Georgia O'Keeffe went to court yesterday in a dispute over custody of three of her "favorite" paintings, all of them O'Keeffes.

As a result of her suit, the Supreme Court of New Jersey is now trying to decide who owns the three small oils: Barry Snyder, the Princeton art dealer who bought them for $35,000 in 1975; or O'Keeffe, who made them and says that they were stolen from her husband's gallery in 1946.

The outcome of the suit may alter the future legal treatment of stolen artworks.

Possession, it is said, is nine-tenths of the law, but the great age and great fame of Georgia O'Keeffe may, at least in this case, alter that proportion. Now 92 years old, she is one of the best, and best-known, painters in America.

Although the case involves a complex legal history and subtle points of law, New Jersey public television last nigth devoted three hours to the arguments of the lawyers and to O'Keeffe's career.

The three works in question -- "Fragment of Rancho de Taos Church," "Seaweed" and "Cliffs" -- were painted by O'Keeffe half a century ago. She says that they were stolen -- she does not know by whom -- from An American Place, the famous New York gallery which her husband, Alfred Stieglitz, ran until his death in 1946.

No one is claiming that Snyder stole the paintings. His lawyers say he bought them from a man named Ulrich Rank who had inherited them from his father, a physician. Snyder first saw the pictures in the early 1970s in a New York gallery where they were on consignment. Eventually he bought them from their "owner," and took them to his private gallery in Princeton.

In 1976, after learning of the paintings' whereabouts, O'Keeffe contacted the dealer and asked for their return. Snyder refused. O'Keeffe then filed suit, but lost in a lower court when the judge ruled that the six-year statute of limitations on the theft had expired.

When the case first went to court, Snyder's lawyers chose not to contest O'Keeffe's assertion that the paintings had been stolen. But they did not concede that what she said was true. Instead, they based their arguments on the statute of limitations. "Thirty years had passed," one of them said yesterday, "and she had not moved a muscle. She had never reported the thefts to the police." The judge of the lower court ruled in Snyder's favor. t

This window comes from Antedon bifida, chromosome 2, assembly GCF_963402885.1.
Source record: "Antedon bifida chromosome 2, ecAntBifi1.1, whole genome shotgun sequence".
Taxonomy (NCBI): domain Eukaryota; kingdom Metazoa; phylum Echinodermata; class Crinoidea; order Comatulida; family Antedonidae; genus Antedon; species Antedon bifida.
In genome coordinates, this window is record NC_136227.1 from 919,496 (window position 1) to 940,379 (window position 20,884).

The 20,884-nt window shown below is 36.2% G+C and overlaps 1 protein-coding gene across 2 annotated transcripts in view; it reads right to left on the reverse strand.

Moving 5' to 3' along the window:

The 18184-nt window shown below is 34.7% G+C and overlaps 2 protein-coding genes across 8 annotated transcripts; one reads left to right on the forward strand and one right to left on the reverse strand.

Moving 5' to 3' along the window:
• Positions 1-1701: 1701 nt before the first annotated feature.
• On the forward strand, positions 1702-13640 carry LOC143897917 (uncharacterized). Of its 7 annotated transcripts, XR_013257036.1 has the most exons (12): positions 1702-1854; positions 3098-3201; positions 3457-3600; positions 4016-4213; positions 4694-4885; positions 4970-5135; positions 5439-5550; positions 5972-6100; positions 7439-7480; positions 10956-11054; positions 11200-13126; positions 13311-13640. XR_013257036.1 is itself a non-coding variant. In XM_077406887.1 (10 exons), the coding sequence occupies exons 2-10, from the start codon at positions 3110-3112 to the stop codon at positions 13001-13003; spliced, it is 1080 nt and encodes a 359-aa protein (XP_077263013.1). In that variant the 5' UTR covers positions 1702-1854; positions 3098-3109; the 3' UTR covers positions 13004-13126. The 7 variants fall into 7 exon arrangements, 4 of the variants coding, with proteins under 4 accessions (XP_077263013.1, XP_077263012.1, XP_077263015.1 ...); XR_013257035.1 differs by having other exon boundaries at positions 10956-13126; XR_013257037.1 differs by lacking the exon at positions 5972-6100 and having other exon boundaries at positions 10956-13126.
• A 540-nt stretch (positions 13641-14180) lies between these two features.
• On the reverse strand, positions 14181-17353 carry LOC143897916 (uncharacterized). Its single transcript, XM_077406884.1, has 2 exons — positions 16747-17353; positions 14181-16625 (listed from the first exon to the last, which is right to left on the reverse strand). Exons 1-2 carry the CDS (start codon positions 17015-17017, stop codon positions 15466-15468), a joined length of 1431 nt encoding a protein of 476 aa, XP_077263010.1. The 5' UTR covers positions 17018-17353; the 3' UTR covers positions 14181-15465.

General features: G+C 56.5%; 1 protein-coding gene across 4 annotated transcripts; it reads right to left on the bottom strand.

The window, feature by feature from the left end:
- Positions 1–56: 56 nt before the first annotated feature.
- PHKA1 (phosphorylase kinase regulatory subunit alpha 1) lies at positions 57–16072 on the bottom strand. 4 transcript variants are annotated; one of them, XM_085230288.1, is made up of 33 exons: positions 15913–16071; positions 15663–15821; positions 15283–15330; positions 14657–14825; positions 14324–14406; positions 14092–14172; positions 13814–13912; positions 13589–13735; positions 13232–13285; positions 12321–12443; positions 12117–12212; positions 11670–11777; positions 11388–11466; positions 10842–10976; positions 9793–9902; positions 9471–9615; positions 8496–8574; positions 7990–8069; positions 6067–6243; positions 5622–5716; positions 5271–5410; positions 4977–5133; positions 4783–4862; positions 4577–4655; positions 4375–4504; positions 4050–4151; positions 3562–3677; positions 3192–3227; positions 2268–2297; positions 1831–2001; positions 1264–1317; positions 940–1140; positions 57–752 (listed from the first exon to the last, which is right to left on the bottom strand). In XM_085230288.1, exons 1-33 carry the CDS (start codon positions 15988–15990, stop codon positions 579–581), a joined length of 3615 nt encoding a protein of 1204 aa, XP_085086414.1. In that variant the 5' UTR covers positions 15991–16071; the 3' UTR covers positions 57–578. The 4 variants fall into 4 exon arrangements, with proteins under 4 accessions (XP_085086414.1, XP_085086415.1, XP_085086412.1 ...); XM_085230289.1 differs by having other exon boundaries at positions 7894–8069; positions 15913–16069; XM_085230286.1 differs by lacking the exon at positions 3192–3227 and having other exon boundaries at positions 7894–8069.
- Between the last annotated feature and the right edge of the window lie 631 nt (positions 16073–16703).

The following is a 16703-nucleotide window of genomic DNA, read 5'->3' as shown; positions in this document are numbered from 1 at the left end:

On appeal, however, that decision was reversed.

A panel of three judges of the Appellate Division of New Jersey's Superior Court ruled 201 that the lower court had been in error; that because the paintings had not been held "openly," the statute of limitations had not begun to run until O'Keeffe first learned of their whereabouts. Since the question of their theft had not been contested in the lower court, the judges -- noting "we perceive no real dispute as to the larcenous origin of" Snyder's "possession" -- ordered that the paintings be returned to O'Keeffe.

The case was then referred to the Supreme Court of New Jersey, where briefs were filed yesterday.

After the appeals court ruled, O'Keeffe said: "It seemed to me a sorry state of affairs if somebody could steal a painting and sell it six years later and prevent the artist from getting it back."

"No one is saying that if you steal a painting and put it in your basement for six years it's yours," Mark Schorr, one of Snyder's lawyers, said yesterday. "This case is far more complex. Is there a statute of limitations? When does it begin to run? When does it expire? Were the works stolen? If so, how do we know? Is O'Keeffe's assertion the only evidence required for her claim to be believed?"

Roger Lowenstein, O'Keeffe's Newark lawyer, yesterday said his client "went wild when she first discovered they'd been stolen. She didn't tell the police -- but in 1946 the police would not have cared about the theft of three modern paintings by someone called O'Keeffe. But she did put the word out. She told all her friends."

The three paintings are now locked away in a New Jersey bank vault. Lowenstein has asked the court to end the litigation and to return them to O'Keeffe. The court also is expected to decide when the statute of limitations had expired," said Schorr. "If the Supreme Court disagrees, we'd at least expect a new trial. O'Keeffe asserts the works were stolen, but we only have her word. She hasn't offered any evidence at all to support that claim."